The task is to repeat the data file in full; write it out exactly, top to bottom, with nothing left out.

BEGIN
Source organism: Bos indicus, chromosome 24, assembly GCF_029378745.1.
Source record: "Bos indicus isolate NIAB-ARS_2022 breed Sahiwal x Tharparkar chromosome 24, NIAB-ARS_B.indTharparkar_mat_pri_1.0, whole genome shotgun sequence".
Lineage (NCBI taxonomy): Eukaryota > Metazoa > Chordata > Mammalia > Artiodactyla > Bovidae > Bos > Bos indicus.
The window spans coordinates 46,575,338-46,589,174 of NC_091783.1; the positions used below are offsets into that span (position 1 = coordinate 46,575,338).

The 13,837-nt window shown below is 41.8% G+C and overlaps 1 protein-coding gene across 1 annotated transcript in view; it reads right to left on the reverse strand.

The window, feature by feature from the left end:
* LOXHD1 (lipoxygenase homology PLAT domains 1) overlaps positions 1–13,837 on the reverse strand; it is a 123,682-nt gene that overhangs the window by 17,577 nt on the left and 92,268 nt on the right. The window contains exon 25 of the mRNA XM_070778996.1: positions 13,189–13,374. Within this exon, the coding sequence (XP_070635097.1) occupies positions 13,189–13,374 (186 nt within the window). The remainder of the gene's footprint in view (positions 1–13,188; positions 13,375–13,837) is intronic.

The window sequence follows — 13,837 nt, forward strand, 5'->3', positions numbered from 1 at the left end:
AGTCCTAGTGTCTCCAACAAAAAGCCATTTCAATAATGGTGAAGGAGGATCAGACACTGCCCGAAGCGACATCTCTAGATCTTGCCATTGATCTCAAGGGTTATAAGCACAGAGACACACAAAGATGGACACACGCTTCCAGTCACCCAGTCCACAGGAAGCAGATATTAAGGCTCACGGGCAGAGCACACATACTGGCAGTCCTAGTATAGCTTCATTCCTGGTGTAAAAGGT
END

Source organism: Bos indicus, chromosome 24, assembly GCF_029378745.1.
Source record: "Bos indicus isolate NIAB-ARS_2022 breed Sahiwal x Tharparkar chromosome 24, NIAB-ARS_B.indTharparkar_mat_pri_1.0, whole genome shotgun sequence".
Lineage (NCBI taxonomy): Eukaryota > Metazoa > Chordata > Mammalia > Artiodactyla > Bovidae > Bos > Bos indicus.
The window spans coordinates 46,575,338-46,589,174 of NC_091783.1; the positions used below are offsets into that span (position 1 = coordinate 46,575,338).

The 13,837-nt window shown below is 41.8% G+C and overlaps 1 protein-coding gene across 1 annotated transcript in view; it reads right to left on the reverse strand.

The window, feature by feature from the left end:
* LOXHD1 (lipoxygenase homology PLAT domains 1) overlaps positions 1–13,837 on the reverse strand; it is a 123,682-nt gene that overhangs the window by 17,577 nt on the left and 92,268 nt on the right. The window contains exon 25 of the mRNA XM_070778996.1: positions 13,189–13,374. Within this exon, the coding sequence (XP_070635097.1) occupies positions 13,189–13,374 (186 nt within the window). The remainder of the gene's footprint in view (positions 1–13,188; positions 13,375–13,837) is intronic.

The window sequence follows — 13,837 nt, forward strand, 5'->3', positions numbered from 1 at the left end:
AGTCCTAGTGTCTCCAACAAAAAGCCATTTCAATAATGGTGAAGGAGGATCAGACACTGCCCGAAGCGACATCTCTAGATCTTGCCATTGATCTCAAGGGTTATAAGCACAGAGACACACAAAGATGGACACACGCTTCCAGTCACCCAGTCCACAGGAAGCAGATATTAAGGCTCACGGGCAGAGCACACATACTGGCAGTCCTAGTATAGCTTCATTCCTGGTGTAAAAGGT